I'm back in Poland, the land of my rebirth as a 19th century peasant. Now that I've found a stable internet connection (if I part the curtains and prop the window open with a row of Matryoshka dolls and hold my laptop out over the balcony into the westerly Russian wind at the risk of freezing all those precious, social-life-sustaining silicon innards) I'm sifting through my Moleskine notes to piece together exactly how I got here without being kalashnikoved to death by the blessed customs officials at Pope John Paul II International Airport.
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Here in London Heathrow, my nervous system is hitting a shrill, delirious pitch. As last night's melatonin dot slushes through my bloodstream like a pillow, I'm looking more and more Eastern Bloc by the minute. The bags under my eyes are turning black, my teeth are sprouting hairs. At this, the midway point of my journey, it is best just to keep out of everyone's way, lest I be mowed down by a luggage cart or jostled aboard a flight to Kyrgyzstan. I'm hiding out in Zone 27, where all of London Heathrow's displaced peoples gather to chatter in rodentlike tongues, looking like they've been camped out for weeks in front of chronically vacant check-in counters, the airline logos stenciled in Cyrillic or worse. I'm huddled over an orange backpack on top of a black bag, chattering in a displaced sort of way to myself.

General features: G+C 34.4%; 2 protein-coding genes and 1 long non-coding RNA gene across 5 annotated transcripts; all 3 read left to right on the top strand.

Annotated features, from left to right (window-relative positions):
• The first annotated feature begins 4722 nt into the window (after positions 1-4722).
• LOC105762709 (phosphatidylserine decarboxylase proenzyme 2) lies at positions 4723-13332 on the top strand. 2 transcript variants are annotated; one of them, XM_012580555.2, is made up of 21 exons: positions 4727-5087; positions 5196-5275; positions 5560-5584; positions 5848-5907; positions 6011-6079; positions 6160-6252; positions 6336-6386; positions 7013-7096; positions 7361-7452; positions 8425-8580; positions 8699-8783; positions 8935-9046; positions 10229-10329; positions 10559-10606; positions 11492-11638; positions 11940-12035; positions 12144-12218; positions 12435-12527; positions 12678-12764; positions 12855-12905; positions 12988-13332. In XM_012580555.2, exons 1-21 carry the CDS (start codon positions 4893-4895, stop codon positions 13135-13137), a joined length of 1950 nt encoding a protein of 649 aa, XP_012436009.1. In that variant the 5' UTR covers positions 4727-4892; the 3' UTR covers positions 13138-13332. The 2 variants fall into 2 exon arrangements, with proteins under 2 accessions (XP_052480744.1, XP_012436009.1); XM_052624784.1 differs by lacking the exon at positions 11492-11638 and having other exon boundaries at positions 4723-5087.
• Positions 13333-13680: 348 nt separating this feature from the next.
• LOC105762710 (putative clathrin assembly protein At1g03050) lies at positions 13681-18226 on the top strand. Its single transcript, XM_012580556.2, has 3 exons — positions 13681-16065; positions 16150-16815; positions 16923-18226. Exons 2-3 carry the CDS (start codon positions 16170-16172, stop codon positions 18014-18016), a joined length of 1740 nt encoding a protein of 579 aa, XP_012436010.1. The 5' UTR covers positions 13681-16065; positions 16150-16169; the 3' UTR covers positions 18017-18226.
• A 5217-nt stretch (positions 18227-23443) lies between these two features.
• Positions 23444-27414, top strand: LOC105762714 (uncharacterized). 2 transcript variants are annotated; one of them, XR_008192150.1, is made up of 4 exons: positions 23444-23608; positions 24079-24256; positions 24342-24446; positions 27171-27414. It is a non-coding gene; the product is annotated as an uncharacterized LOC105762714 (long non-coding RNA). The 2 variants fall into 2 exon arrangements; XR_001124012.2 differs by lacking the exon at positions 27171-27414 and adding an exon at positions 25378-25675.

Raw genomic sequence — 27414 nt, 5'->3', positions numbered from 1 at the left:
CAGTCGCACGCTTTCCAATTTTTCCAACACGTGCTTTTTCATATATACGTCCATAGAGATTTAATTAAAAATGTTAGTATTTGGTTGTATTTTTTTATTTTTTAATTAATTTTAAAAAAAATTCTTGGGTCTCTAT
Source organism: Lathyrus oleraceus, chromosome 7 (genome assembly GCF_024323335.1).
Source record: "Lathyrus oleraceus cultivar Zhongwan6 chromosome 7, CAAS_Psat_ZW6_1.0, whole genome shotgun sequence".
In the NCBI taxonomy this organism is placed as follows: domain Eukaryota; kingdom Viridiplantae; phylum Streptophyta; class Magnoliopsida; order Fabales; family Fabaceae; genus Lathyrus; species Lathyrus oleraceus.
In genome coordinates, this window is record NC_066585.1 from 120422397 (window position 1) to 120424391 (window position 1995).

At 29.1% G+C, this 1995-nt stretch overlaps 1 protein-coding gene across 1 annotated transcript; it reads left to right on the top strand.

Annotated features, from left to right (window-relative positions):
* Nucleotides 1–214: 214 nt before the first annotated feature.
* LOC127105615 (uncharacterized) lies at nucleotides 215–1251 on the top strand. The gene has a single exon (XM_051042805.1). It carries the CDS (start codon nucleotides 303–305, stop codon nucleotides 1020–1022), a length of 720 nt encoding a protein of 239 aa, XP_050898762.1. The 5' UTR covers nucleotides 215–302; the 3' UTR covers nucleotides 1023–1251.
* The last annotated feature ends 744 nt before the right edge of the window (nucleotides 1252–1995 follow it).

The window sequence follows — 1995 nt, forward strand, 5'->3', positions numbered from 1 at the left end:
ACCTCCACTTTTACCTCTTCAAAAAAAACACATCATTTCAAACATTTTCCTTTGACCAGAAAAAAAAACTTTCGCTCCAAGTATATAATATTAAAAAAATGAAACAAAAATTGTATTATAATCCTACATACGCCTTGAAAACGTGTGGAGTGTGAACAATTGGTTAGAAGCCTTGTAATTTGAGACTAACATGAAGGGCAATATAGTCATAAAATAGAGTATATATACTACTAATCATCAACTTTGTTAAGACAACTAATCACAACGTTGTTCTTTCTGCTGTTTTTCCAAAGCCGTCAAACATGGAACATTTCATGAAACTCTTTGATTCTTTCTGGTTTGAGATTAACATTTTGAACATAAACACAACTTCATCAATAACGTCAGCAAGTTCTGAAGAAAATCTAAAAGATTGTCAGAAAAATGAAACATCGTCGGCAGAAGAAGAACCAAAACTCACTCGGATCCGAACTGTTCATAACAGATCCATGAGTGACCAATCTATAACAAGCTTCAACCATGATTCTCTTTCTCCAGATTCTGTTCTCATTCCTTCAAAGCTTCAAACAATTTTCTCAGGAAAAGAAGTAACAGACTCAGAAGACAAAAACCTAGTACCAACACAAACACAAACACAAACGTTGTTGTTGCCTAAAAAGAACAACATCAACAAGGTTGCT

At 9 AM (3 AM CST), I enjoyed a Real Actual Guinness at a Real Actual plastic woodgrain table in the corner of a Real Actual Dublin airport pub. Later, in Heathrow, I ate Real Actual fish n' chips prepared by Real Actual Serbian short order cooks, and guzzled another Real Actual Guinness dumped artlessly into a glass by a Real Actual Polish girl named Magda. And she totally smiled at me, the first of hopefully several unprovoked smiles from Green Card-hungry Polish matkas. I can't wait! But I shall. Oh, how I shall wait.